around with their well behaved older heavily tattooed owners drinking beer and sharing stories of how they had outsmarted the cops. I was horrified to talk to a truck driver who told stories of chasing someone who had pissed him off through town with two trailers, caught him and ran him off the road. The message was clear - don’t mess with the truck drivers because they rule the road. Ninety-nine percent of the trucks we encounter on the roads have been overly courteous and patient but we have had a couple of near death incidents with truck drivers who like to play deadly games on the highways. Now who was worried about us crossing the Pacific Ocean in a small boat??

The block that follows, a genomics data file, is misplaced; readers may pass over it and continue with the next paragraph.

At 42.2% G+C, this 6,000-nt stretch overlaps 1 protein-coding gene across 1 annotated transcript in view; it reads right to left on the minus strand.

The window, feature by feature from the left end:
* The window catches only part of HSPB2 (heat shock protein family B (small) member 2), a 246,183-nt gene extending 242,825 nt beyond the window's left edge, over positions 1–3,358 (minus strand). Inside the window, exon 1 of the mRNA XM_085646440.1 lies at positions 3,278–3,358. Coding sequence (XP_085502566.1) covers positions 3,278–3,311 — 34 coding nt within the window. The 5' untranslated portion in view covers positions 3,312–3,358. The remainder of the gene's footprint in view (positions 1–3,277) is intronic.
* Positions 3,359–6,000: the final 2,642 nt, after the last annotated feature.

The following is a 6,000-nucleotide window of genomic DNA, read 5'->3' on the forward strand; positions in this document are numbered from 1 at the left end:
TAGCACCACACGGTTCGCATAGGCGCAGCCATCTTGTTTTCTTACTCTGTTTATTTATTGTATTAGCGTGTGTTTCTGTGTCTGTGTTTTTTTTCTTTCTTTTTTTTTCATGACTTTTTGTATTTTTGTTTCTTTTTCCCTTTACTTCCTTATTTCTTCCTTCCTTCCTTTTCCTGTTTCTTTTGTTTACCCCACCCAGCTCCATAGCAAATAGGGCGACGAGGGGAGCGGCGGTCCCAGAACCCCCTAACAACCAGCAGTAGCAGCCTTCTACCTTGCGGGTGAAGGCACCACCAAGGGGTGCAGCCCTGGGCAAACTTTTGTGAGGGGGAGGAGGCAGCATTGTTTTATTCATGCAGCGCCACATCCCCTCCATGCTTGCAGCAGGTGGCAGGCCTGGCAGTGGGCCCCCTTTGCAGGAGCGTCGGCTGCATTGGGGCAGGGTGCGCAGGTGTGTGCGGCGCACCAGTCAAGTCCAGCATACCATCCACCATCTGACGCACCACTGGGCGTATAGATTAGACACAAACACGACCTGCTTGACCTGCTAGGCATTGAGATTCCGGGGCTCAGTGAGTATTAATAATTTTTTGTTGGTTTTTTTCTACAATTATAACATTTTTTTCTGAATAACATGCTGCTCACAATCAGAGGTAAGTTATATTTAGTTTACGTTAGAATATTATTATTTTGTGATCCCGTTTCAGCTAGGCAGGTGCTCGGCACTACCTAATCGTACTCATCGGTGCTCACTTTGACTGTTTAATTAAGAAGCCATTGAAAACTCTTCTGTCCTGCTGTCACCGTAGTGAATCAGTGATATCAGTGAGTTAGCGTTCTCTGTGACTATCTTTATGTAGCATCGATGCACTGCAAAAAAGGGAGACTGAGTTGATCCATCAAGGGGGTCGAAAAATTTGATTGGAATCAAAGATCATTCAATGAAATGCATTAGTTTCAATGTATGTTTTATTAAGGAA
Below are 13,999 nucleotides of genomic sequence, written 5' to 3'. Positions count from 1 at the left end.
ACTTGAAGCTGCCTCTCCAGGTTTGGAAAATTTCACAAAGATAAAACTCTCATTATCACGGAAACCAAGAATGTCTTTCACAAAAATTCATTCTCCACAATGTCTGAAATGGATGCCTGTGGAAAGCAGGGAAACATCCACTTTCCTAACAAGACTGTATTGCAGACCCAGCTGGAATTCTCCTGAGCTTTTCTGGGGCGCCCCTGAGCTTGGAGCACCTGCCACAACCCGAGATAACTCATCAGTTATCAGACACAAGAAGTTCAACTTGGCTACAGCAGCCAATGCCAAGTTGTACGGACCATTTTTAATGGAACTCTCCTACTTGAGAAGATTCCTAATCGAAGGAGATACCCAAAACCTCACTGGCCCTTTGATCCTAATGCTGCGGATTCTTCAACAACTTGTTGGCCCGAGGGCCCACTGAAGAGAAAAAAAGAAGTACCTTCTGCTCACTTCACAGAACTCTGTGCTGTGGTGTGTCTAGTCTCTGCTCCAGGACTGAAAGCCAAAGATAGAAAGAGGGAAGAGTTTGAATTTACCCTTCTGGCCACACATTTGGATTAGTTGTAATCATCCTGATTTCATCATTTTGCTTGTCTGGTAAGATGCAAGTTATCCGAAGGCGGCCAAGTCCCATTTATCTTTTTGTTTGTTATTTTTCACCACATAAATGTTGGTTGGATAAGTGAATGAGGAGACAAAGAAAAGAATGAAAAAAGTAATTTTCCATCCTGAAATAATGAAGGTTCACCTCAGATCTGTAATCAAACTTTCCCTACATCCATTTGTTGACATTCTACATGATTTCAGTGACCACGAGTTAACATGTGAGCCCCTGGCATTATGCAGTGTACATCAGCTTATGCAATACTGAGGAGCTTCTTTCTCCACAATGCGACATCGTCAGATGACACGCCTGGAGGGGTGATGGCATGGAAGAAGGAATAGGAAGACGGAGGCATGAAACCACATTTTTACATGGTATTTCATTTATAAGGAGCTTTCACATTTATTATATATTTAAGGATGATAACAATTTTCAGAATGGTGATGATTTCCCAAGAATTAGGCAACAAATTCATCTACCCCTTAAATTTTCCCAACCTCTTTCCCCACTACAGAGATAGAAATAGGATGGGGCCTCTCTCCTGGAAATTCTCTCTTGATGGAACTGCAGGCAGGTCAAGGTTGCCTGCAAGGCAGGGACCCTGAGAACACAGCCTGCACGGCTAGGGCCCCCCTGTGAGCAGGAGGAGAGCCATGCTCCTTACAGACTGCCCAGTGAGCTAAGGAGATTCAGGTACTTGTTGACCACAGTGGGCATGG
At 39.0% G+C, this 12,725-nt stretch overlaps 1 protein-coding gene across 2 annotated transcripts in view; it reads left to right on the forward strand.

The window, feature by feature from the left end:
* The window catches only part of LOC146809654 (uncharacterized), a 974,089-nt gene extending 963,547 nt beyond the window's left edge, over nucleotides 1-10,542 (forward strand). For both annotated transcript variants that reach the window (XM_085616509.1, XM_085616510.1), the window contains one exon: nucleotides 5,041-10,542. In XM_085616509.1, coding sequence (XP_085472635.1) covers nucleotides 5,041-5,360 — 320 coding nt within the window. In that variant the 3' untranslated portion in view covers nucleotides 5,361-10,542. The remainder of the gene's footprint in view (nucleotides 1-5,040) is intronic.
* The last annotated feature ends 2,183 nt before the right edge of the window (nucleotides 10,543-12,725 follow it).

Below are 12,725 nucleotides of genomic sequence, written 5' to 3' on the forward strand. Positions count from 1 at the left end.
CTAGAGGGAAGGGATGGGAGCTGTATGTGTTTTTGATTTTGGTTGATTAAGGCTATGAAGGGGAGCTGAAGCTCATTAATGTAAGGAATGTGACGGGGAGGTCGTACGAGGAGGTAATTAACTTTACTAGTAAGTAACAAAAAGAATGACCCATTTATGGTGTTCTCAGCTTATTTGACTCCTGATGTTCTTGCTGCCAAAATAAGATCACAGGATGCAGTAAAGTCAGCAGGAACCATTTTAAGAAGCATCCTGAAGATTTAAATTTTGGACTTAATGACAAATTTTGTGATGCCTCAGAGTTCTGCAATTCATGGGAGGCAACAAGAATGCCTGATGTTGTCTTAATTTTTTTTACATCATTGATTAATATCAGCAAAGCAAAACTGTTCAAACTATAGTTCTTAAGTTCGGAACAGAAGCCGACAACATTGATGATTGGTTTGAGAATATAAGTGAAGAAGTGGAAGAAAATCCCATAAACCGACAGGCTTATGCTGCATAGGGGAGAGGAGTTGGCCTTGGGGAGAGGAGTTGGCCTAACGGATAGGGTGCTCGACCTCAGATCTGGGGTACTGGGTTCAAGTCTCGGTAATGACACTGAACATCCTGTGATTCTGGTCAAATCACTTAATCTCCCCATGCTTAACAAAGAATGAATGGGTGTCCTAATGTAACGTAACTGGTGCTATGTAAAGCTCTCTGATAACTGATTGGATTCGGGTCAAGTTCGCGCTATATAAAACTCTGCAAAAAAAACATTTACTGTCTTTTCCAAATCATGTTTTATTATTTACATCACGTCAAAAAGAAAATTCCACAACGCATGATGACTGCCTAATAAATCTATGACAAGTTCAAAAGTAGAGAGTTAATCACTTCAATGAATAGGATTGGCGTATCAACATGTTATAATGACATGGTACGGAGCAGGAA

Port Fairy has a sign as you enter saying it is the most livable town in the world with a population under 20,000. We loved our stay in Port Fairy because it is charming with tree lined streets and bicycle paths that go everywhere. The architecture is beautiful- old blue stone along protected waterways harboring long rows of colorful ships of all descriptions tied to the docks which double as walkways. But it was also because of
the company. It occurred to us the only Canadians we have seen other than Dan and Lisa were a couple of prairie farmers who had come to help with the wheat harvest in Western Australia last November. Sharing time with Canadians was very pleasant. It seemed so easy to talk, to understand, to be understood and we have so much in common. Dan and Lisa are very happy with their move to Australia and plan to retire here.
We departed late Sunday, stopped for a late lunch, had a nap and then did some street camping next to a beach in a lovely parking lot near to the Tasmanian ferry terminal in anticipation of our early morning departure. January 14 we took the 10 hour ferry ride to Tasmania.
There are more photos below